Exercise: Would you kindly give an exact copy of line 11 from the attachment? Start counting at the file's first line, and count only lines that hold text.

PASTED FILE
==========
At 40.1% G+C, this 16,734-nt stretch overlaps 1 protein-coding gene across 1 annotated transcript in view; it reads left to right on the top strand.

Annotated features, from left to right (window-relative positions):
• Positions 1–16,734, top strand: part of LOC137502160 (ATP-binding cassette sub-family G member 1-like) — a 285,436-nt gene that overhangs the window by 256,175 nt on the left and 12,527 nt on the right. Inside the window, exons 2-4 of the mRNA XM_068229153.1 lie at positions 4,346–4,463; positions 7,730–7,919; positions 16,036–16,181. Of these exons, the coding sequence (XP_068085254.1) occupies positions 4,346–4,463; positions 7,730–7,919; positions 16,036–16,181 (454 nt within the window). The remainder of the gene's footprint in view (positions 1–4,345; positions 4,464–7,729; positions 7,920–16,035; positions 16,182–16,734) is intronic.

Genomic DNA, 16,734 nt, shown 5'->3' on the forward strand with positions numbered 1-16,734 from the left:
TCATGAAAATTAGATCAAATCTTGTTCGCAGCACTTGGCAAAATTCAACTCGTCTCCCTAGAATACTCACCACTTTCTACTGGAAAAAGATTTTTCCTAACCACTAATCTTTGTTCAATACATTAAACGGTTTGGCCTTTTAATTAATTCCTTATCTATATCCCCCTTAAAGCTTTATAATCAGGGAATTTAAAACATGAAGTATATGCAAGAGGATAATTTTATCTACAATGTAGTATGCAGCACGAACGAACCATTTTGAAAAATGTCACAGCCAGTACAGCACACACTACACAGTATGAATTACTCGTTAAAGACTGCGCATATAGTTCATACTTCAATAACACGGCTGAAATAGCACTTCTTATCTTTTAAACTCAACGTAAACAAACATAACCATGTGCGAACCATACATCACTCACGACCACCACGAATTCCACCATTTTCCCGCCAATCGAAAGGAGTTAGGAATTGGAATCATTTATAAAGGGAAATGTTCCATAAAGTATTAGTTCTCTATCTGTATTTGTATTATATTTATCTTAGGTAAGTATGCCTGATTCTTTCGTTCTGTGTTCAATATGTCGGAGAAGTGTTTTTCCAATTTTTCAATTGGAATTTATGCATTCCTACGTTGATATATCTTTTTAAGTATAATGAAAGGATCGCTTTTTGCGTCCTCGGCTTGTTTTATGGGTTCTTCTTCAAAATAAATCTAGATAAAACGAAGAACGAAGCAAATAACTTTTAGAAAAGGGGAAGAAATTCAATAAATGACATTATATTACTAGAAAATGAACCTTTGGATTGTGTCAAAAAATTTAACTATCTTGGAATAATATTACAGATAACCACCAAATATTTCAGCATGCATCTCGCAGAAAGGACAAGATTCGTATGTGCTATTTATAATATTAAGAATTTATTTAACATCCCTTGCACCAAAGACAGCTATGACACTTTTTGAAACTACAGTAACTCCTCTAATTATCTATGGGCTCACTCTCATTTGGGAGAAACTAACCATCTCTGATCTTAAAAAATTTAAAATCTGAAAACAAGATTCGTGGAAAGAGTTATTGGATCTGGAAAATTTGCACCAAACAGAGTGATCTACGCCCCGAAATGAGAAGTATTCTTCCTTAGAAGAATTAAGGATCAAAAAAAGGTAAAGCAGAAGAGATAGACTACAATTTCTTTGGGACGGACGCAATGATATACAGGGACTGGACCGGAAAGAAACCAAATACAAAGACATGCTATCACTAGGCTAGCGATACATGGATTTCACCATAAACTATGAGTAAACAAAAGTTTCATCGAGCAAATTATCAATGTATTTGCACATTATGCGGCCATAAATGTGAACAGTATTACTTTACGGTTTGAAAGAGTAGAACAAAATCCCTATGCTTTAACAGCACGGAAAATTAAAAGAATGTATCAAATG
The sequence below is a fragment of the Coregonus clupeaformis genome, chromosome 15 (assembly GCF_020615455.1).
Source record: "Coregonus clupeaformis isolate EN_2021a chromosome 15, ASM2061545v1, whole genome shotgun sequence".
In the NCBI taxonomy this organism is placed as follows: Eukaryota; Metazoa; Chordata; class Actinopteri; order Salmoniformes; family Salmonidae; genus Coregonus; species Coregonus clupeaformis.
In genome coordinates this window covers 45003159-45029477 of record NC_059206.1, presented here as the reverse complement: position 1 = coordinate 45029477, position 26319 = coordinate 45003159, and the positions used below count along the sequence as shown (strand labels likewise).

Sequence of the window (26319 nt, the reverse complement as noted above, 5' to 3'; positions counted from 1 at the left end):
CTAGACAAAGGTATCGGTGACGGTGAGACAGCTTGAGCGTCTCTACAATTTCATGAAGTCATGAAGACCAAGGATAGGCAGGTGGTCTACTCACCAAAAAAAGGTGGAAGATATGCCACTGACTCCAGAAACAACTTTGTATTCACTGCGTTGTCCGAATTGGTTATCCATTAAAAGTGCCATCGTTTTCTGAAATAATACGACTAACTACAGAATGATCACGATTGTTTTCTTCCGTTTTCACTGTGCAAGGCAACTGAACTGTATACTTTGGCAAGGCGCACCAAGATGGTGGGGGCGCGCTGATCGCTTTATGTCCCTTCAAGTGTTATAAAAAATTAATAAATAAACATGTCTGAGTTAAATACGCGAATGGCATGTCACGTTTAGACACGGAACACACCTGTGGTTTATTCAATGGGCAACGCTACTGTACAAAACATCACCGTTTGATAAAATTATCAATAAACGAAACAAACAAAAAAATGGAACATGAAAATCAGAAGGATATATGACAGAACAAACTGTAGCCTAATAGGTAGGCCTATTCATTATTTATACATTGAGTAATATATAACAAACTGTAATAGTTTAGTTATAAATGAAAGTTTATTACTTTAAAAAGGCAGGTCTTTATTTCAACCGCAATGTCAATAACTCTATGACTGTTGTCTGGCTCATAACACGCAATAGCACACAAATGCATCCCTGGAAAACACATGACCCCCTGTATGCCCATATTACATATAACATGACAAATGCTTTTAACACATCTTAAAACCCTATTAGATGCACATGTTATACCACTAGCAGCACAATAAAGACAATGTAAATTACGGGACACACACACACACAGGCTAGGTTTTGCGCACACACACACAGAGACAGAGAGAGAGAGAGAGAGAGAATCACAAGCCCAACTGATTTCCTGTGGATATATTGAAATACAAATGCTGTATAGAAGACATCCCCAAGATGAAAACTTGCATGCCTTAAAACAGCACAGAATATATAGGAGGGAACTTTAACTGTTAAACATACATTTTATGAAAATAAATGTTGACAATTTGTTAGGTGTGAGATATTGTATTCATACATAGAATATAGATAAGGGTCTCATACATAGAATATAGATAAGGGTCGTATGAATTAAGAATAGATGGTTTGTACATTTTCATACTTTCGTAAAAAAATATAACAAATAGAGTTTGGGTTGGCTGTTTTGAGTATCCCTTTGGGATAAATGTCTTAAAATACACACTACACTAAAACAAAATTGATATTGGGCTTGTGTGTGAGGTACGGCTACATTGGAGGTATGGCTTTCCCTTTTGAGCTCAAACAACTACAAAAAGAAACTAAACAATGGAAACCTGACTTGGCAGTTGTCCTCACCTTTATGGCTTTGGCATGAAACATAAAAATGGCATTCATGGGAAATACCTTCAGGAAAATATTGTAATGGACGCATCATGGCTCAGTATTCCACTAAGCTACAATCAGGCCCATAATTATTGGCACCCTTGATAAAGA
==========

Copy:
CTAGACAAAGGTATCGGTGACGGTGAGACAGCTTGAGCGTCTCTACAATTTCATGAAGTCATGAAGACCAAGGATAGGCAGGTGGTCTACTCACCAAAAAAAGGTGGAAGATATGCCACTGACTCCAGAAACAACTTTGTATTCACTGCGTTGTCCGAATTGGTTATCCATTAAAAGTGCCATCGTTTTCTGAAATAATACGACTAACTACAGAATGATCACGATTGTTTTCTTCCGTTTTCACTGTGCAAGGCAACTGAACTGTATACTTTGGCAAGGCGCACCAAGATGGTGGGGGCGCGCTGATCGCTTTATGTCCCTTCAAGTGTTATAAAAAATTAATAAATAAACATGTCTGAGTTAAATACGCGAATGGCATGTCACGTTTAGACACGGAACACACCTGTGGTTTATTCAATGGGCAACGCTACTGTACAAAACATCACCGTTTGATAAAATTATCAATAAACGAAACAAACAAAAAAATGGAACATGAAAATCAGAAGGATATATGACAGAACAAACTGTAGCCTAATAGGTAGGCCTATTCATTATTTATACATTGAGTAATATATAACAAACTGTAATAGTTTAGTTATAAATGAAAGTTTATTACTTTAAAAAGGCAGGTCTTTATTTCAACCGCAATGTCAATAACTCTATGACTGTTGTCTGGCTCATAACACGCAATAGCACACAAATGCATCCCTGGAAAACACATGACCCCCTGTATGCCCATATTACATATAACATGACAAATGCTTTTAACACATCTTAAAACCCTATTAGATGCACATGTTATACCACTAGCAGCACAATAAAGACAATGTAAATTACGGGACACACACACACACAGGCTAGGTTTTGCGCACACACACACAGAGACAGAGAGAGAGAGAGAGAGAGAATCACAAGCCCAACTGATTTCCTGTGGATATATTGAAATACAAATGCTGTATAGAAGACATCCCCAAGATGAAAACTTGCATGCCTTAAAACAGCACAGAATATATAGGAGGGAACTTTAACTGTTAAACATACATTTTATGAAAATAAATGTTGACAATTTGTTAGGTGTGAGATATTGTATTCATACATAGAATATAGATAAGGGTCTCATACATAGAATATAGATAAGGGTCGTATGAATTAAGAATAGATGGTTTGTACATTTTCATACTTTCGTAAAAAAATATAACAAATAGAGTTTGGGTTGGCTGTTTTGAGTATCCCTTTGGGATAAATGTCTTAAAATACACACTACACTAAAACAAAATTGATATTGGGCTTGTGTGTGAGGTACGGCTACATTGGAGGTATGGCTTTCCCTTTTGAGCTCAAACAACTACAAAAAGAAACTAAACAATGGAAACCTGACTTGGCAGTTGTCCTCACCTTTATGGCTTTGGCATGAAACATAAAAATGGCATTCATGGGAAATACCTTCAGGAAAATATTGTAATGGACGCATCATGGCTCAGTATTCCACTAAGCTACAATCAGGCCCATAATTATTGGCACCCTTGATAAAGA